One of the decisions made by Lithuanian authorities in this period was the closure and liquidation of the Stefan Batory University on 15 December 1939. The same decision was taken in the case of Society of Friends of Science (est. 1907), which had been permitted to function even under the oppressive Tsarist Russia rule and other Polish scientific institutions. In the process of Lithuanization Polish-language books were removed from stores and Polish street names were replaced with new ones in Lithuanian. Polish offices, schools, charitable social and cultural organizations, stores and businesses were closed. By June 1940 only two institutions in the entire city offered instruction in the Polish, while roughly 4000 Polish teachers lost their jobs.[70] The refugees, many of whom were Poles and Jews who moved to the city to avoid being captured by the Germans, were denied free movement, and by 28 March 1940, all people who had not been citizens of the town in October 1920, were declared to be refugees.[66] Altogether, some 12,000 people were granted Lithuanian citizenship, while 150,000 of the city's inhabitants, mostly Poles, were declared foreigners, excluded from many jobs and even prohibited from riding on trains.[70]

Soviet occupationEdit

The process of moving the capital was not yet finished when in June 1940, despite Lithuanian resistance,[citation needed] Vilnius was again seized by the Soviet Union and became the capital of the Lithuanian SSR. Approximately 35,000 – 40,000 of the city inhabitants were arrested by the NKVD and sent to gulags or deported to Siberia or Kazakhstan at that time.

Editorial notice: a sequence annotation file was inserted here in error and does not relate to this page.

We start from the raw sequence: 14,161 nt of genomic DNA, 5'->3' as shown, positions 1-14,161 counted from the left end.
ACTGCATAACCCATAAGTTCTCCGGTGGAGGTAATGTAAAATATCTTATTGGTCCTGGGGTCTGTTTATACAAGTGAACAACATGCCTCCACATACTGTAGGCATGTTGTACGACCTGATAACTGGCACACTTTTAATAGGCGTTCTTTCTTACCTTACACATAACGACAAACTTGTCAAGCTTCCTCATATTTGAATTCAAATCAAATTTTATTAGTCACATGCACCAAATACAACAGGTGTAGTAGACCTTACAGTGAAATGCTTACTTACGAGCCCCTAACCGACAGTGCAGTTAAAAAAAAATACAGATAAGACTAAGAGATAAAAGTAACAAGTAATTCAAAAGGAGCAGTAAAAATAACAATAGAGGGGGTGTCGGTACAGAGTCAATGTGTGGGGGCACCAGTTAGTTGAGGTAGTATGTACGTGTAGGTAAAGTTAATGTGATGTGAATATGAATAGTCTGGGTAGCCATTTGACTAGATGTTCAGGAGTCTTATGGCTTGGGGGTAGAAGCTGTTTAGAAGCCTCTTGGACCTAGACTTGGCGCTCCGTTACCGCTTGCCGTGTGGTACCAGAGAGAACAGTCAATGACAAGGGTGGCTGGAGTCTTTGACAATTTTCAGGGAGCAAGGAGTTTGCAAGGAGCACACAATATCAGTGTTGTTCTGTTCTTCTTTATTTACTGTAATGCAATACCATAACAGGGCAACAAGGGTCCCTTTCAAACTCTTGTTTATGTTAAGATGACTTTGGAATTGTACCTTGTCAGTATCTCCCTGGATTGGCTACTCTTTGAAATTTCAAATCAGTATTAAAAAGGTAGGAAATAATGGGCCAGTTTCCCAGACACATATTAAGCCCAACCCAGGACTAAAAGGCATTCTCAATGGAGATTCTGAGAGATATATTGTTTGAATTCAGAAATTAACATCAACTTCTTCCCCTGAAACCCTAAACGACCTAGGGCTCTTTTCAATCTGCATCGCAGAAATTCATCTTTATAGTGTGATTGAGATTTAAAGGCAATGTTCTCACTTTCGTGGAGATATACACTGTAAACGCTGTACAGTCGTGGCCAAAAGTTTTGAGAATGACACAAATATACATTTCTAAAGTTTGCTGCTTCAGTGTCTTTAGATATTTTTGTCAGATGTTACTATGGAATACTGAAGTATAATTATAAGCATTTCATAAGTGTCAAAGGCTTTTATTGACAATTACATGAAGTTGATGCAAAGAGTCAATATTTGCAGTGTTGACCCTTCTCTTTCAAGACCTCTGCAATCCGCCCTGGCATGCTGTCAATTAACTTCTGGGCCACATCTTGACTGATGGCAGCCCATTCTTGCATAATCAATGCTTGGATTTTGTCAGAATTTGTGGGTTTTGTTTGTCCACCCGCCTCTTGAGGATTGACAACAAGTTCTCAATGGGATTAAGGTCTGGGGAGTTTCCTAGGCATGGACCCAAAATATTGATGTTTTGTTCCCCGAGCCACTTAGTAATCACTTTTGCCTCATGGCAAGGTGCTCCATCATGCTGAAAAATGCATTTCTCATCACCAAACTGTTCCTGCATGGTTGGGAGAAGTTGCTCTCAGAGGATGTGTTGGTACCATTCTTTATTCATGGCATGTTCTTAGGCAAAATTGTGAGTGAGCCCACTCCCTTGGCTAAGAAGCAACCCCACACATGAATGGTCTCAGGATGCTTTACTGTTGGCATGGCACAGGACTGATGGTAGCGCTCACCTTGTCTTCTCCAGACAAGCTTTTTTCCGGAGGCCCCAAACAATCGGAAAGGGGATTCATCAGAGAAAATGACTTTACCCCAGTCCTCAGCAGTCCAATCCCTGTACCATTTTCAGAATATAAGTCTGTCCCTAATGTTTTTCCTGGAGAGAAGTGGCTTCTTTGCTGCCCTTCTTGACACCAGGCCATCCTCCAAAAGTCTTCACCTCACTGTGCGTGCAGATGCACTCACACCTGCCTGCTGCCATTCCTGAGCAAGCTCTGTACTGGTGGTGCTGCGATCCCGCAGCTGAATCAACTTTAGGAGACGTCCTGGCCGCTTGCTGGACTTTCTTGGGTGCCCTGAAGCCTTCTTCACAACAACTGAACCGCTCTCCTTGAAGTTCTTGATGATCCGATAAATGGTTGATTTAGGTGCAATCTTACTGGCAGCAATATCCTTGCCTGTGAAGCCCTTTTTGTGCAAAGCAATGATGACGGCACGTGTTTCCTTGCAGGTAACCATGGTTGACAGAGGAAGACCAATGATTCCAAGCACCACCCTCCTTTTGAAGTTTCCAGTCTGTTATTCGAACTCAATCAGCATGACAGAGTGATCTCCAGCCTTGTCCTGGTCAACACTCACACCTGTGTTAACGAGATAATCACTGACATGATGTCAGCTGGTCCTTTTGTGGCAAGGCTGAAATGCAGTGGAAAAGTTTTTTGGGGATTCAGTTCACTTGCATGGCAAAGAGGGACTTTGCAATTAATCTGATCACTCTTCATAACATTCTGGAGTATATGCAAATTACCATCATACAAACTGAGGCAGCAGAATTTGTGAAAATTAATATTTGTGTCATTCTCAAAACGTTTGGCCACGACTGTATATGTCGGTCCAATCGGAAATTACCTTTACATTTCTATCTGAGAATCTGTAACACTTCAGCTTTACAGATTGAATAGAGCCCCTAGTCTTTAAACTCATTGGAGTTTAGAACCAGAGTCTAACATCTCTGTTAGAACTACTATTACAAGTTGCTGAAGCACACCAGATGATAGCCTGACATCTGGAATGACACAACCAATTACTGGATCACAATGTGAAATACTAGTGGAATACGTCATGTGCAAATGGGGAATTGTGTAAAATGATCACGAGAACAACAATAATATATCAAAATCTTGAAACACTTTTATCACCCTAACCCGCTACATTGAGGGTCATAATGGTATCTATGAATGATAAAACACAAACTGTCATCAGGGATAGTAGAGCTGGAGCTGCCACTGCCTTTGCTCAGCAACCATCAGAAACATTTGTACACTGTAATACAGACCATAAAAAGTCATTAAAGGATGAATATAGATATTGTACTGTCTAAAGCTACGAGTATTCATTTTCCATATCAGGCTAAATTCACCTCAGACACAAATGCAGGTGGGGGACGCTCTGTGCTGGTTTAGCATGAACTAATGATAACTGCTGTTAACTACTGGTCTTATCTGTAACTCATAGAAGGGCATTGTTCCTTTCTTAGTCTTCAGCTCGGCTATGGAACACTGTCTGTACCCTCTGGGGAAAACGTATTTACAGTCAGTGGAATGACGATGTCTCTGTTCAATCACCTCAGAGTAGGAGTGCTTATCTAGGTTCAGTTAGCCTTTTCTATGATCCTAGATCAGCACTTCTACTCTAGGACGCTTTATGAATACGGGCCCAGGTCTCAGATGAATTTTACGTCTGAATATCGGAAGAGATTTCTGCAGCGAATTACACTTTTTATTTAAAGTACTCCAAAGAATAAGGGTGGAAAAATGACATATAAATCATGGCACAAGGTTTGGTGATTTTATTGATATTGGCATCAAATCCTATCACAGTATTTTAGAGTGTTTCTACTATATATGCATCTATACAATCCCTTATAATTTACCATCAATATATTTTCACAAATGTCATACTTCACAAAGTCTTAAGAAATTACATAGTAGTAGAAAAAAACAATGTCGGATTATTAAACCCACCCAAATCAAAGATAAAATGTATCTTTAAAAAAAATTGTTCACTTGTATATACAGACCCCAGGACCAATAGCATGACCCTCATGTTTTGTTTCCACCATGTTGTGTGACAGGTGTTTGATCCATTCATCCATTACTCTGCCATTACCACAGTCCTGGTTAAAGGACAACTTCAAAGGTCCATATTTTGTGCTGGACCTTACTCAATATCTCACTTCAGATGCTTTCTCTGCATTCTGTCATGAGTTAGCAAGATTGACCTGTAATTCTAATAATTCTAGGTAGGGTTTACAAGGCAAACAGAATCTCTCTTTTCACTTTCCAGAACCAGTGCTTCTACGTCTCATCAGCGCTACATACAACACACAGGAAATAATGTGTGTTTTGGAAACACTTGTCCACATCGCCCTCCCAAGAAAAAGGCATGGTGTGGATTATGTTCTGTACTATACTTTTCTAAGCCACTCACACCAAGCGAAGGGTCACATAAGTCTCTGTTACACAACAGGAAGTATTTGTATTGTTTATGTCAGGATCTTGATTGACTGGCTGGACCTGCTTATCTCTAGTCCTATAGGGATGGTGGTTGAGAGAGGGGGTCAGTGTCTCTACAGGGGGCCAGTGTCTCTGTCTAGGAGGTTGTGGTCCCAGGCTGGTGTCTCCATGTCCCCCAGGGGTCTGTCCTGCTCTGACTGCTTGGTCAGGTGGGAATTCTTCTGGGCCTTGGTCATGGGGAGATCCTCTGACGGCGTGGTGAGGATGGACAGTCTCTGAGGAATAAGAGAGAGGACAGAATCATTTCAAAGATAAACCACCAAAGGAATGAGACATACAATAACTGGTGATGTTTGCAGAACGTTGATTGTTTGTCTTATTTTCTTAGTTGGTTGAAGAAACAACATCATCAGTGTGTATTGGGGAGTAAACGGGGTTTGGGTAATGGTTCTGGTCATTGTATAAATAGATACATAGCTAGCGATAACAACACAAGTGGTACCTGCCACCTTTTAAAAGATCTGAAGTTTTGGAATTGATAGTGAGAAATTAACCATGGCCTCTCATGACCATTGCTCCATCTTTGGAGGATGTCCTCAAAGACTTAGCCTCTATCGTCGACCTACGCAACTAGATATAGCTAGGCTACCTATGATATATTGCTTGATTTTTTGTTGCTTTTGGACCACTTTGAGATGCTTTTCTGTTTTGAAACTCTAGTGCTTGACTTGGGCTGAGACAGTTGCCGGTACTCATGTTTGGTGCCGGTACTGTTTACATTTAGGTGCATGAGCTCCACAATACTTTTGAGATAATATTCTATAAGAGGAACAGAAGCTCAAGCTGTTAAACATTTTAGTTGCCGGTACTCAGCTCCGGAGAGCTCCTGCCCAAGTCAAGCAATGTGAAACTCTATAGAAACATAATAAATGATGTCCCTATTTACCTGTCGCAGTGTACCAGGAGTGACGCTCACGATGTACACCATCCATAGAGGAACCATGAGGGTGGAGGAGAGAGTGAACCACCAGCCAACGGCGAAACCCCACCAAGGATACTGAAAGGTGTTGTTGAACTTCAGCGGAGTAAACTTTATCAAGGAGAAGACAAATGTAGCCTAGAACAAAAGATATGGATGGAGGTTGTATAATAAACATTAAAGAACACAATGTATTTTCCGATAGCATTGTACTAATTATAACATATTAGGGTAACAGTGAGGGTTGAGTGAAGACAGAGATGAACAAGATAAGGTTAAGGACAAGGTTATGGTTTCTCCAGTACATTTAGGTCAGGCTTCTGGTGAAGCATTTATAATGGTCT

German occupationEdit

In June 1941 the city was again seized by Nazi Germany. In the old town centre, two ghettos were set up for the large Jewish population – the smaller of which was "liquidated" by October. The second ghetto lasted until 1943, though its population was regularly decimated in so-called Aktionen. A failed Jewish ghetto uprising on 1 September 1943, could not prevent its final destruction.[citation needed] About 95% of the local Jewish population was murdered. Many of them were among 100,000 victims of the mass executions in Paneriai, about 10 kilometres west of the old town centre. Most of the remaining 30,000 victims of the massacre were Poles – POWs, intelligentsia and members of the Armia Krajowa, which at the time was fighting against both Germans and Lithuanians.

Soviet occupationEdit

View of the Vilnius Old Town, 1944

The Germans were forced to leave Vilnius in July 1944 by the combined pressure from the Polish Home Army (Operation Ostra Brama) and the Red Army (Battle of Vilnius (1944)). In 1944–1947 the opponents of the regime included were captured, interrogated in the NKVD Palace in Lukiškės Square, executed and buried in the Tuskulėnai Manor park.

Monument to the victims of KGB terror in Vilnius.

The Soviets decided that Vilnius was to become again part of the Lithuanian SSR. After the end of World War II, the Soviet government unleashed a campaign to move political views further to the Left.[71] It demanded the transferring of Poles from the USSR and decided to transfer the Polish population from Lithuania and Belarus.[72] This decision was soon implemented and most of the population was expelled in an operation organized by Soviet and local communist authorities.[72] In some cases the transfer was voluntary, but not all willing people were able to leave because Poles living in rural areas were forced to remain where they had lived.[72][73]

Vilnius suffered relatively little wartime damage, and most of its buildings survived the war unscathed. However, the decade after the war, both ghetto areas with the famous Great Synagogue and the northern part of German street, as well as the whole quarter on Pilies street, were torn down.[74]